There is no evidence that the hacking of insurer Liberty compromised any client files, its CEO David Munro said on Sunday. According to Business Day, Liberty had regained control of its IT systems by Sunday, following a cyber attack on Thursday.
Munro reportedly said criminals hacked into an email server and removed some messages sent recently and possibly some attachments. But there was no evidence that client files were taken, he reportedly said.
Munro reportedly said the company did not concede to any money changing hands.
According to Business Report, Munro said on Sunday that they were at an advanced stage of investigating the hack.
"We have engaged with the external parties to determine their intentions and we made no concessions in the face of this attempted extortion. We are at an advanced stage of investigating the extent of the data breach; so far it seems to be largely emails and possibly attachments".
On Saturday, Liberty sent an SMS to its clients confirming that they had been hacked and that the hackers wanted money.
"Dear Valued Customer, Liberty regrets to inform you that it has been subjected to unauthorised access to its IT infrastructure, by an external party who requested compensation for it.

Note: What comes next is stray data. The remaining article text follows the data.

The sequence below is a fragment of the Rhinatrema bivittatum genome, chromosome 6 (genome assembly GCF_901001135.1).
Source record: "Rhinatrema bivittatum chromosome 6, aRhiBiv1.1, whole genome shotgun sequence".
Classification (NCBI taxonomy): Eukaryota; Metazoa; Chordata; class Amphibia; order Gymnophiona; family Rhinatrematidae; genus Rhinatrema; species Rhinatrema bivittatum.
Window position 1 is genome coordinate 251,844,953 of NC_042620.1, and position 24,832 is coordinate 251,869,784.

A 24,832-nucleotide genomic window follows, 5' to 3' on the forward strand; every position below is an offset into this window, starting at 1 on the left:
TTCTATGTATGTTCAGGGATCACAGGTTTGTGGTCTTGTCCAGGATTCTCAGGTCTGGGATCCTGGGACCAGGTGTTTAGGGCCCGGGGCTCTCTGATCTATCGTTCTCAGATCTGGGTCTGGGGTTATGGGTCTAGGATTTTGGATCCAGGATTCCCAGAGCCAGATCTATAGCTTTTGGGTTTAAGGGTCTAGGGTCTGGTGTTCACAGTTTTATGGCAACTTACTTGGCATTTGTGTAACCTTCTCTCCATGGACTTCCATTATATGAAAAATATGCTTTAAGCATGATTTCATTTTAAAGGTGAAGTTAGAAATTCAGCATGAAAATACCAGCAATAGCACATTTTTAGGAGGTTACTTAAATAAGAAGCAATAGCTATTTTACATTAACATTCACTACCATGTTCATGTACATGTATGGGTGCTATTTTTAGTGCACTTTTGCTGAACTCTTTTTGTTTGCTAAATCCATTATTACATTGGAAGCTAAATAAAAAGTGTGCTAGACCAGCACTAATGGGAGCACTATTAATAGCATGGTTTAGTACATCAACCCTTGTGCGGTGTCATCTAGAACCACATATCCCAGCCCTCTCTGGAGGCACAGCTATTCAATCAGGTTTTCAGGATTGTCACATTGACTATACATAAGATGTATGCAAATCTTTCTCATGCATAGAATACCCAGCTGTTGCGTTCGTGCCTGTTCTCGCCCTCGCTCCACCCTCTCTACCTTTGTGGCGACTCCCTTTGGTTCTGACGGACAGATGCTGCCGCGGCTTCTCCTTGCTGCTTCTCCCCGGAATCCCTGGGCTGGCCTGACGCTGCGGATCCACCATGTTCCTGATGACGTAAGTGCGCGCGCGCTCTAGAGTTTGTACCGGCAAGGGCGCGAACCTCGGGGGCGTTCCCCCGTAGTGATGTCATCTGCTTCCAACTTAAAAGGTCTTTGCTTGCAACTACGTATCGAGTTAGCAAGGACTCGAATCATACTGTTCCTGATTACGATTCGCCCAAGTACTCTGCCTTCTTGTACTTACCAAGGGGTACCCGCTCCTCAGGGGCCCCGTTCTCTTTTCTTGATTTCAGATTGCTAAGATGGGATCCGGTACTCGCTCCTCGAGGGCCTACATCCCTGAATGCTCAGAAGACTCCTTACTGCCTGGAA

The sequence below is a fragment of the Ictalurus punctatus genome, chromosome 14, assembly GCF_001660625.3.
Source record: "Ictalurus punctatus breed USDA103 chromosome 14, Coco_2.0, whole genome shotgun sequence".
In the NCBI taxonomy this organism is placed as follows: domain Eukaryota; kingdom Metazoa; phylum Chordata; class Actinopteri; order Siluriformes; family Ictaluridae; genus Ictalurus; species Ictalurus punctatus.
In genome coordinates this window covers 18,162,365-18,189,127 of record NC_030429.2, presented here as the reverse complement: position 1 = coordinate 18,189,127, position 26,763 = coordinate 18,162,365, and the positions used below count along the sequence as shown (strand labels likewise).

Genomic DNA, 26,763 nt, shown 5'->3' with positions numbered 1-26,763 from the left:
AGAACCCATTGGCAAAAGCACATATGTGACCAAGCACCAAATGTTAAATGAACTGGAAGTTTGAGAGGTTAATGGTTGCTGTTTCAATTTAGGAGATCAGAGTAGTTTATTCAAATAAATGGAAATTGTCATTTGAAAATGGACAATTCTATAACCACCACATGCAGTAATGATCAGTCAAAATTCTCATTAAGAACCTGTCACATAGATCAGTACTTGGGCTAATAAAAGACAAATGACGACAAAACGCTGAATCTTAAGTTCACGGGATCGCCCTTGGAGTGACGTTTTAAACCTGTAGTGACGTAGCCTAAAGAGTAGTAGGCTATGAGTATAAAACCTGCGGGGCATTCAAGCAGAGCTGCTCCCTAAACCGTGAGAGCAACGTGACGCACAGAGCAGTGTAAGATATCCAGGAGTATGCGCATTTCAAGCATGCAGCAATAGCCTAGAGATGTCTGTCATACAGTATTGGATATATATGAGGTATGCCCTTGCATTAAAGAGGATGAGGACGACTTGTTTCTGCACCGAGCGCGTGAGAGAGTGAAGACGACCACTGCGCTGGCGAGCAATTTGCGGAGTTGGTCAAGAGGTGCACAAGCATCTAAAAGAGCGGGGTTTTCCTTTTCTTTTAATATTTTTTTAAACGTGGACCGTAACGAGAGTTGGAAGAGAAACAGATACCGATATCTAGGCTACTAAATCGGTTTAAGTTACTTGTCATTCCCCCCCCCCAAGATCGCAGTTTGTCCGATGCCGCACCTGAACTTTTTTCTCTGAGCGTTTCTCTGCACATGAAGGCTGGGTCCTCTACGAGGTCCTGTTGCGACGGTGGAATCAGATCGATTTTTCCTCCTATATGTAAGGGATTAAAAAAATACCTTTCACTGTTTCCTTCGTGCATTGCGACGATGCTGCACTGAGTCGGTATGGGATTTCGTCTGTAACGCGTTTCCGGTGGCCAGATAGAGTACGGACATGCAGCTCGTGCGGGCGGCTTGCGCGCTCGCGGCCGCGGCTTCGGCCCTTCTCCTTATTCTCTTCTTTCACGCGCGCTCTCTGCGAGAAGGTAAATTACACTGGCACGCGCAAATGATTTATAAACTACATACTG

"Since becoming aware – we have taken immediate steps to secure our computer systems and are investigating the incident. We are giving this matter the highest priority and will keep you informed as appropriate," the insurance company said.
According to the Sunday Times, the hackers wanted millions from the company to avoid the release of data belonging to "top clients". But Munro said that from Liberty's investigations so far, it appeared as though no clients had suffered any financial losses.
He reportedly said clients would be contacted individually if it was discovered that they had, Fin24 reported.
According to Business Day, the insurance industry is on high alert. Sanlam CEO Ian Kirk reportedly said the company's IT team was working around the clock to prevent something similar hacking.